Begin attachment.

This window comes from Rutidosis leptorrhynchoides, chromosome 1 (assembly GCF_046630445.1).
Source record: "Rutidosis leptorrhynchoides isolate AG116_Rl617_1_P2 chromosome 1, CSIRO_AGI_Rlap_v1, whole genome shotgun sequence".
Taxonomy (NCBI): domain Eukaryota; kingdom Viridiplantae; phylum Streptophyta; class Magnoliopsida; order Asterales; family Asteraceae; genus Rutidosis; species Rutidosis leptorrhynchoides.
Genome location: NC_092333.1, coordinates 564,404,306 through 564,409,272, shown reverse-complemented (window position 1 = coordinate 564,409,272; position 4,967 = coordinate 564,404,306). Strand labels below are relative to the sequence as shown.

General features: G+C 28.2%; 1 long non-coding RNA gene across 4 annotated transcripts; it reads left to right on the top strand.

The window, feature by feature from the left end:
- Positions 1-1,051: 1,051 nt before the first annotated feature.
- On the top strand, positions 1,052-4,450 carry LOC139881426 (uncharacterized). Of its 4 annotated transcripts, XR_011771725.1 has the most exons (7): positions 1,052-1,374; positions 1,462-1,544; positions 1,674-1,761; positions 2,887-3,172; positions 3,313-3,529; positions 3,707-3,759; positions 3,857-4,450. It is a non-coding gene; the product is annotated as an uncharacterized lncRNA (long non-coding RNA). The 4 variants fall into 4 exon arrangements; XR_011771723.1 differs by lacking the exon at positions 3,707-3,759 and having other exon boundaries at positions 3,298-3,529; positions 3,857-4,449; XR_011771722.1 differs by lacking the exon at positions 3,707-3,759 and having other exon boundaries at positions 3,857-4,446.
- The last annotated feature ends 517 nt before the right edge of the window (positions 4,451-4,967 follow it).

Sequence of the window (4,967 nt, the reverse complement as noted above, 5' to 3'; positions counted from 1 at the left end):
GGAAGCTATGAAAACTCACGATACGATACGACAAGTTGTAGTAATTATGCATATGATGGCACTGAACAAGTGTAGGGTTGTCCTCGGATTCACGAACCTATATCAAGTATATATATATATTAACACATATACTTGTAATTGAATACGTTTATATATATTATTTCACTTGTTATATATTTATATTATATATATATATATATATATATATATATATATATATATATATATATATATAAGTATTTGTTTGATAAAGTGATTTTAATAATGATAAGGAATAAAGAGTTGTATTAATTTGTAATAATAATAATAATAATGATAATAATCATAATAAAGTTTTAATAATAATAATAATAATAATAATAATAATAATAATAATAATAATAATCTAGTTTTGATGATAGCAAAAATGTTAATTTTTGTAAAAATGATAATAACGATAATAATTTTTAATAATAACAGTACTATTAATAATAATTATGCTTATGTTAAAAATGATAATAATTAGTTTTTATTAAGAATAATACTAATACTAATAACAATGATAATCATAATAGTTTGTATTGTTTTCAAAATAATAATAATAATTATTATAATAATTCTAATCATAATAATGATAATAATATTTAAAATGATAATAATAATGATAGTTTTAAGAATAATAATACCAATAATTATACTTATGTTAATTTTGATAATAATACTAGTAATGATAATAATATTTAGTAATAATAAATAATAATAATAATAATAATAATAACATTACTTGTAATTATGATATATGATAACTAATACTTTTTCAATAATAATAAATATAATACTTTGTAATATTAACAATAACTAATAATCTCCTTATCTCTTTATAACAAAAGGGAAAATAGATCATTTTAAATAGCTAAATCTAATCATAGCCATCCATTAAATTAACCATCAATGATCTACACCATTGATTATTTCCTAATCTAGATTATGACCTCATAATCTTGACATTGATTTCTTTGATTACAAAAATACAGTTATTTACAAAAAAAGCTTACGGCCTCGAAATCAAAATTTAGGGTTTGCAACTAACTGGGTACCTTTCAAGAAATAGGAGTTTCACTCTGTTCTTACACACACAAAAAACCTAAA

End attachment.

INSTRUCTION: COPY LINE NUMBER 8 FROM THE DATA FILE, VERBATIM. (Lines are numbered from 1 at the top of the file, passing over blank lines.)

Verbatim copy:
- On the top strand, positions 1,052-4,450 carry LOC139881426 (uncharacterized). Of its 4 annotated transcripts, XR_011771725.1 has the most exons (7): positions 1,052-1,374; positions 1,462-1,544; positions 1,674-1,761; positions 2,887-3,172; positions 3,313-3,529; positions 3,707-3,759; positions 3,857-4,450. It is a non-coding gene; the product is annotated as an uncharacterized lncRNA (long non-coding RNA). The 4 variants fall into 4 exon arrangements; XR_011771723.1 differs by lacking the exon at positions 3,707-3,759 and having other exon boundaries at positions 3,298-3,529; positions 3,857-4,449; XR_011771722.1 differs by lacking the exon at positions 3,707-3,759 and having other exon boundaries at positions 3,857-4,446.